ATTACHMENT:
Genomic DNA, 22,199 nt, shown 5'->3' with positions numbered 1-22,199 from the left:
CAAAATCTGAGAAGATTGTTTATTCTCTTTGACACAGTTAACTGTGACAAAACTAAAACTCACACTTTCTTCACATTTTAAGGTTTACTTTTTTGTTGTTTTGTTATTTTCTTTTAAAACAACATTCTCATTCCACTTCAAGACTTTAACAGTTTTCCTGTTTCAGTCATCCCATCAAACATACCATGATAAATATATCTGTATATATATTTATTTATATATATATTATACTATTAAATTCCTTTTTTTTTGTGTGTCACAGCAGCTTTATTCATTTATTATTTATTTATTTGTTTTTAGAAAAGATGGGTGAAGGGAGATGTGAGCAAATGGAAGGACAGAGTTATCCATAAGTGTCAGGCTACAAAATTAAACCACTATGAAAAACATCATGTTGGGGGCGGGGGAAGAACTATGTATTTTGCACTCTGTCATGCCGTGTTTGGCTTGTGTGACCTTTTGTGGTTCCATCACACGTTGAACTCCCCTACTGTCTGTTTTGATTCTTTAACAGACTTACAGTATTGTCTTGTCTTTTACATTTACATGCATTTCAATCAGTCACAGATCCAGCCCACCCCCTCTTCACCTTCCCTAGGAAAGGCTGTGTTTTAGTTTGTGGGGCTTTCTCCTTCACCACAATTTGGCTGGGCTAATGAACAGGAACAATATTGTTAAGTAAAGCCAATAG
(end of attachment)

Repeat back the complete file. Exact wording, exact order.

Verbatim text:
Genomic DNA, 22,199 nt, shown 5'->3' with positions numbered 1-22,199 from the left:
CAAAATCTGAGAAGATTGTTTATTCTCTTTGACACAGTTAACTGTGACAAAACTAAAACTCACACTTTCTTCACATTTTAAGGTTTACTTTTTTGTTGTTTTGTTATTTTCTTTTAAAACAACATTCTCATTCCACTTCAAGACTTTAACAGTTTTCCTGTTTCAGTCATCCCATCAAACATACCATGATAAATATATCTGTATATATATTTATTTATATATATATTATACTATTAAATTCCTTTTTTTTTGTGTGTCACAGCAGCTTTATTCATTTATTATTTATTTATTTGTTTTTAGAAAAGATGGGTGAAGGGAGATGTGAGCAAATGGAAGGACAGAGTTATCCATAAGTGTCAGGCTACAAAATTAAACCACTATGAAAAACATCATGTTGGGGGCGGGGGAAGAACTATGTATTTTGCACTCTGTCATGCCGTGTTTGGCTTGTGTGACCTTTTGTGGTTCCATCACACGTTGAACTCCCCTACTGTCTGTTTTGATTCTTTAACAGACTTACAGTATTGTCTTGTCTTTTACATTTACATGCATTTCAATCAGTCACAGATCCAGCCCACCCCCTCTTCACCTTCCCTAGGAAAGGCTGTGTTTTAGTTTGTGGGGCTTTCTCCTTCACCACAATTTGGCTGGGCTAATGAACAGGAACAATATTGTTAAGTAAAGCCAATAG